Title: Petition of Frances J. Jones, 26 May 1862
Date: May 26, 1862
Source Text: A microfilm reproduction of the original document held at the National Archives and Records Administration, Microcopy 520, Reel 4. The original document is held in the Records of the Accounting Officers of the Department of the Treasury, 1775–1978, National Archives and Records Administration, Record Group 217.6.5. Within the National Archives' Archival Description Catalog, see ARC Identifier 4644616 / MLR Number A1 347 (http://arcweb.archives.gov).
Civil War Washington ID: cww.00421
To the Commissioners under the act of Congress approved the 16th of April, 1862, entitled "An act for the release of certain persons held to service or labor in the District of Columbia."
Your Petitioner, Frances J.
Jones of Washington,
D.C. by this her
petition in writing, represents and states, that She is a person loyal to the United States, who, at the time of the
passage of the said act of Congress, held a claim to service or labor against
One female and two male Servants, persons of African descent of the name of Susan Page
James Page and Edward Page
for and during the life of said Susan
Page, James Page and Edward
Page and that by said act of Congress said Susan Page, James
Page and Edward Page were
discharged and freed of and from all claim of your petitioner to such service or
labor; that at the time of said discharge said Susan Page was about forty years old,
of the age of
James Page in his Seventeenth year
and Edward Page in his twelfth year and of the
personal description following:(1)
Susan, the mother of the said
James and Edward above named,
is of dark complexion, of pleasant countenance and address, of sound health
and bears no particular mark of which She may be known
James Page, born in Petersburg, Va. on the 6th day of November 1845, of Slight, Straight figure, light brown complexion and has no particular mark of which he might be identified, and is of Sound bodily health, and has no infirmity of body or mind.
That your petitioner acquired her claim to the aforesaid service or labor of said Susan, James and Edward in manner following:(2) George H Jones purchased in December 1839 of Benj. H. [Cumpland?], MD, of Petersburg, Va. Susan Meredith (now Susan Page) for the Sum of Seven hundred dollars ($700.) Said money being a legacy left to claimant and wife of Said George H. Jones (now his widow) who being desirous to Secure to said claimant and equivalent therefore did purchase the Said Susan for claimants Sole use and benefit, as an indenture made on the 29th January 1840, recorded in the Clerks office of the [illegible] Court, in the town of Petersburg will more fully set forth and prove. Said Susan was married in June 1842 at the residence of Geo. H. Jones to James Page a slave owned by John Pollard Esq. in Petersburg aforesaid, by whom she had three children, two of which are now living and herein named and described.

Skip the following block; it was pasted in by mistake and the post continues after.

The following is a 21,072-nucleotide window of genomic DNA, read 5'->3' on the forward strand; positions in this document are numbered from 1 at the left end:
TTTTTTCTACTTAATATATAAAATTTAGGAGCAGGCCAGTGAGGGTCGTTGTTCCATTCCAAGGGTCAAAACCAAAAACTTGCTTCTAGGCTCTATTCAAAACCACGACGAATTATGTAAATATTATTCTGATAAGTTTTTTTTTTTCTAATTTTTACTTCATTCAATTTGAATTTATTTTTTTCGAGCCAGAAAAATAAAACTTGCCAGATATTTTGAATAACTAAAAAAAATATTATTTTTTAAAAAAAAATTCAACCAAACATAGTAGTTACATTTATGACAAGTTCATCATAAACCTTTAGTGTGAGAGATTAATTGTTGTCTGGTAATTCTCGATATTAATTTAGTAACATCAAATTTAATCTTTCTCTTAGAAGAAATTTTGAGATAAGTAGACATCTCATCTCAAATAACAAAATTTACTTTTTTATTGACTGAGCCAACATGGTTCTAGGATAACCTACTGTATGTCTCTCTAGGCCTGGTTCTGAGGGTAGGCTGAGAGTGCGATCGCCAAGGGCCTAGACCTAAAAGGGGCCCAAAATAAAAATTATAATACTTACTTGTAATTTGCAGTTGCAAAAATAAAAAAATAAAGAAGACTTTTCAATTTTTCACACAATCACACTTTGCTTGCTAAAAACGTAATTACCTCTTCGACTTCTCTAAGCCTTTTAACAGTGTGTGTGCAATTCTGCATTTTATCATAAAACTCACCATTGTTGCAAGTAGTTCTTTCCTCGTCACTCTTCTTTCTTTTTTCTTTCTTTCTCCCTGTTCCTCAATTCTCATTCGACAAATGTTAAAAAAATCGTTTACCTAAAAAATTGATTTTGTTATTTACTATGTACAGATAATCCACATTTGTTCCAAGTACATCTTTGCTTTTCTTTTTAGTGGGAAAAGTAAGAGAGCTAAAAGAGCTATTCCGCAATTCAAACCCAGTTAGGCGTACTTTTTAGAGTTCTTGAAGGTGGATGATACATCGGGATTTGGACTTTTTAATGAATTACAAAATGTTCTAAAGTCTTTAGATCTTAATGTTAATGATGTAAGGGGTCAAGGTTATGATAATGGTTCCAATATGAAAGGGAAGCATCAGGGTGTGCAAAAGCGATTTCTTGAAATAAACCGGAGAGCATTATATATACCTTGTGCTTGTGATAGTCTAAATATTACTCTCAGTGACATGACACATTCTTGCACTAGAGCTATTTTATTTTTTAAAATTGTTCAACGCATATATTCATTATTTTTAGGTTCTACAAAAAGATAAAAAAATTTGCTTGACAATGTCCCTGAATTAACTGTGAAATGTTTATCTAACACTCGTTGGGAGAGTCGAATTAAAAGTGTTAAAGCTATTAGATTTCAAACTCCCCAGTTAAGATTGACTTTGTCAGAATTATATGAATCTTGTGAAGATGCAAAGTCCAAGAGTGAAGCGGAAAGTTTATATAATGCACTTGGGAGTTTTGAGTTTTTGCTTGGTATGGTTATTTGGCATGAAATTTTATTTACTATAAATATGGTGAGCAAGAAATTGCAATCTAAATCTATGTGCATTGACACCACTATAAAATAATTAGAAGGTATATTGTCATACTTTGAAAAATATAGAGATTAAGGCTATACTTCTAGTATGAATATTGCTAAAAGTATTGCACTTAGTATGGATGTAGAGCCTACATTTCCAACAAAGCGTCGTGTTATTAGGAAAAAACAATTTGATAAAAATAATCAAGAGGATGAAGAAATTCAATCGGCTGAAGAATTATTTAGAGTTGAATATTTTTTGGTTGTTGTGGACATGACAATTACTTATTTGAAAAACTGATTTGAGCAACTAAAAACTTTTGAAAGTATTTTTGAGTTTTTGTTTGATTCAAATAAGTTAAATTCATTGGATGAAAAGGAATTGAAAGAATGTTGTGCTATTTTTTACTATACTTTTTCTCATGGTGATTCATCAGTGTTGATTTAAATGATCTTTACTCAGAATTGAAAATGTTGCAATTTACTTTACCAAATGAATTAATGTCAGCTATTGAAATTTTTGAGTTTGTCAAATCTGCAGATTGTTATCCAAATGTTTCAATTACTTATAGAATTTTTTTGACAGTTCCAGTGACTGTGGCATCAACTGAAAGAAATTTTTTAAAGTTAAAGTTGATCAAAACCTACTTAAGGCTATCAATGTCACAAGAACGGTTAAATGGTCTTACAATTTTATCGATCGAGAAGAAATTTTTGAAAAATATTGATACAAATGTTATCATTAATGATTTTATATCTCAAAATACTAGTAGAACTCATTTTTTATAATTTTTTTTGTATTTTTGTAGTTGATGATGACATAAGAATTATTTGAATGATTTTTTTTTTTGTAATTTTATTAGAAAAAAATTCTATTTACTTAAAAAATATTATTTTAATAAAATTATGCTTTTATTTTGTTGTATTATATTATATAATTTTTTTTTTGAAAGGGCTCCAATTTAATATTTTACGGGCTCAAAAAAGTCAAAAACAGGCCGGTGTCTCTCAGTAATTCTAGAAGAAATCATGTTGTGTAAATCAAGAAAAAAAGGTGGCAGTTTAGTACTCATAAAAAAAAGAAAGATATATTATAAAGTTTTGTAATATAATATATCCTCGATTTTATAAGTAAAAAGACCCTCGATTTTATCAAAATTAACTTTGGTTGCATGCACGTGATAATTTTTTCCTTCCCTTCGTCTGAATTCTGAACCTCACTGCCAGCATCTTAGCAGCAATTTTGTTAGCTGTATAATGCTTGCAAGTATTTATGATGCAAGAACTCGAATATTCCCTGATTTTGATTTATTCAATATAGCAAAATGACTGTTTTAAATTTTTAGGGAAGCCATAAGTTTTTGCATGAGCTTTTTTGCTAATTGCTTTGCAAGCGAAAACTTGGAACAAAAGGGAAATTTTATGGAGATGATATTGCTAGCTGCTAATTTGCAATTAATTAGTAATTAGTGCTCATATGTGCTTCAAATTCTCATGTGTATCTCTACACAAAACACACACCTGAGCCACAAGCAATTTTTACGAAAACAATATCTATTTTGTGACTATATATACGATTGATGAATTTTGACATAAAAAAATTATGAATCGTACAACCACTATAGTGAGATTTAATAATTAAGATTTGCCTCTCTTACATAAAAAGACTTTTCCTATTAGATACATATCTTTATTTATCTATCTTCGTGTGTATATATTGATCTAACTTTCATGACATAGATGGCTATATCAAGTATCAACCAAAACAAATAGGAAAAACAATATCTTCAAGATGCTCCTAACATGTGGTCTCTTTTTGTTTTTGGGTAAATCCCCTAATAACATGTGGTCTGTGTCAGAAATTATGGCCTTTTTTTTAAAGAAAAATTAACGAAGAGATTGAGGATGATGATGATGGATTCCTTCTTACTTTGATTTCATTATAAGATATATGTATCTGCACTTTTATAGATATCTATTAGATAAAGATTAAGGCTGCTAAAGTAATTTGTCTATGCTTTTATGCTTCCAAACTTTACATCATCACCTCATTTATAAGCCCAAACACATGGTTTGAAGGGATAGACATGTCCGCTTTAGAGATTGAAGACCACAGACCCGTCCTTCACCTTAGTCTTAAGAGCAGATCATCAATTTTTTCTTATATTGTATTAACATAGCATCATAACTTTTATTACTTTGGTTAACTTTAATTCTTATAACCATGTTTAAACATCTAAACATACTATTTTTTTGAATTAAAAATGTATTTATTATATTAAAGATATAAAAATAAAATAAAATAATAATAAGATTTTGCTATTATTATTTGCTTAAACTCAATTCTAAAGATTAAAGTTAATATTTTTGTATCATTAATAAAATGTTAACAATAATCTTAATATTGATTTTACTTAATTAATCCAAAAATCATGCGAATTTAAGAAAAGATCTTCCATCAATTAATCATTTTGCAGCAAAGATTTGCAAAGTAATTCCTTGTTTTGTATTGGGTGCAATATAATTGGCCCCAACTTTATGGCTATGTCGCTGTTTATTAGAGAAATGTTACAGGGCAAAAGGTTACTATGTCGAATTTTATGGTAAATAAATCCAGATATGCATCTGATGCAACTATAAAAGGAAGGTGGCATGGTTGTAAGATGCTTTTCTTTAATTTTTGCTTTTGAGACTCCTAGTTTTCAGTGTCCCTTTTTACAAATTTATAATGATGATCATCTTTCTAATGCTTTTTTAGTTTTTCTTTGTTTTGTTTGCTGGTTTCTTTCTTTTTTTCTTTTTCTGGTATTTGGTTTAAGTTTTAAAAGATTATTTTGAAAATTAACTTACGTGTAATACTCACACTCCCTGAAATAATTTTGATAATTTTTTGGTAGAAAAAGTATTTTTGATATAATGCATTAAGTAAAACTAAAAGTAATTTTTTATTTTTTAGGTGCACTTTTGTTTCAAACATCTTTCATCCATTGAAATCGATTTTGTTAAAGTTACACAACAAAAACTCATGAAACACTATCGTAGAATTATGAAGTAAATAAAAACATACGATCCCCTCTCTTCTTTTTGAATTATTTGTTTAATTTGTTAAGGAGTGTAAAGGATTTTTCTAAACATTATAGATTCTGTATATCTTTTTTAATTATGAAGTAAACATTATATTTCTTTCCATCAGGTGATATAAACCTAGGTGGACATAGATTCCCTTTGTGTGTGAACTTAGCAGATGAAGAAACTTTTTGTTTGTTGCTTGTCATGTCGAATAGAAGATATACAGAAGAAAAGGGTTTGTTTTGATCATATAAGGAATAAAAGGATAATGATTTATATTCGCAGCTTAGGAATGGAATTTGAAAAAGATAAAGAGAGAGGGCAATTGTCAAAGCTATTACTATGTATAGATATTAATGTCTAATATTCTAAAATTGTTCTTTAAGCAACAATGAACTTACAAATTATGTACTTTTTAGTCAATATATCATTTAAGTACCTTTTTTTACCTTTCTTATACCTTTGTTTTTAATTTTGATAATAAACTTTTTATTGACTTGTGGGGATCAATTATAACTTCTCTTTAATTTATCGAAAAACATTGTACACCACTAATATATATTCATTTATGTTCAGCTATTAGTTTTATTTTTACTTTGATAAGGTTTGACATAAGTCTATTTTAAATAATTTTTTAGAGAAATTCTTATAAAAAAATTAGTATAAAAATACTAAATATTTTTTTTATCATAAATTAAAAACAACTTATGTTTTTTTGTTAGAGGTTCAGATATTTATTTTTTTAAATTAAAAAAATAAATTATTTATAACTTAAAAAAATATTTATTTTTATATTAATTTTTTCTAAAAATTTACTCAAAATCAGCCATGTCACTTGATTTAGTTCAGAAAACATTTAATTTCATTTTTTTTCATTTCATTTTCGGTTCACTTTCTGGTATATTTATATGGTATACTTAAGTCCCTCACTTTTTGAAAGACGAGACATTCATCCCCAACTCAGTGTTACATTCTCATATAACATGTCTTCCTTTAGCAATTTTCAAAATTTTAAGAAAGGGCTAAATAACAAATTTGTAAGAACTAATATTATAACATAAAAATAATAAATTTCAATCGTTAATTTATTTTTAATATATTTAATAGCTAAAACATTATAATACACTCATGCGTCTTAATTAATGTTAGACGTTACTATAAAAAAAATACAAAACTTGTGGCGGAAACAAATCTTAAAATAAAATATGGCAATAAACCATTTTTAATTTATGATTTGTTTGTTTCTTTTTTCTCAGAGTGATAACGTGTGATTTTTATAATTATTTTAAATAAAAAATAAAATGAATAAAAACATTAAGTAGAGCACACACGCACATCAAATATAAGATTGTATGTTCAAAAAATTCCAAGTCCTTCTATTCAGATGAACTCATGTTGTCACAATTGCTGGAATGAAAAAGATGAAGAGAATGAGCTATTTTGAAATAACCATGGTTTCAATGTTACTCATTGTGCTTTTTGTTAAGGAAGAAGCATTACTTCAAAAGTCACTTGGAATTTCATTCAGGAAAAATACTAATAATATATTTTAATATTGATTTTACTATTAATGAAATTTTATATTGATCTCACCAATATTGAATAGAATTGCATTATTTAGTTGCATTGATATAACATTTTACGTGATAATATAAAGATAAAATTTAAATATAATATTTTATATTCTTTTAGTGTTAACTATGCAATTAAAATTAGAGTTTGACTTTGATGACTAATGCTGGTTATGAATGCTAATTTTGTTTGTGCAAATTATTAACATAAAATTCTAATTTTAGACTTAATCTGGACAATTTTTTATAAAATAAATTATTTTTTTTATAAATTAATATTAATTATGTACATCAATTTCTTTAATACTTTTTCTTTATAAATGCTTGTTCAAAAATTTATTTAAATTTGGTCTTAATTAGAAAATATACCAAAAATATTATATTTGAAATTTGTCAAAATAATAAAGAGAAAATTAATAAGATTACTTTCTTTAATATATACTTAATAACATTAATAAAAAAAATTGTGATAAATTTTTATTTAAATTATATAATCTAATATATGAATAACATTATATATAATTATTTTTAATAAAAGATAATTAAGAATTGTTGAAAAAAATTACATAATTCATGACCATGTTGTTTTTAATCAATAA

That your petitioner's claim to the service or labor of said Susan, James & Edward Page was, at the time of said discharge therefrom, of the value of twenty one hundred dollars in money.(3) The Said Susan Page accompanied the Said Geo. H. Jones on his removal from Petersburg to the City of Washington in the year 1845, bringing with her her two oldest children, and has ever since remained a member of the household, always sustaining a high character for faithfulness and honesty, which principles she had endeavored to instill in the minds of her children. The worth of these Servants to me, especially Susan, can not be estimated by dollars and cents. I would again State that I have no knowledge of their having any bodily or mental infirmity.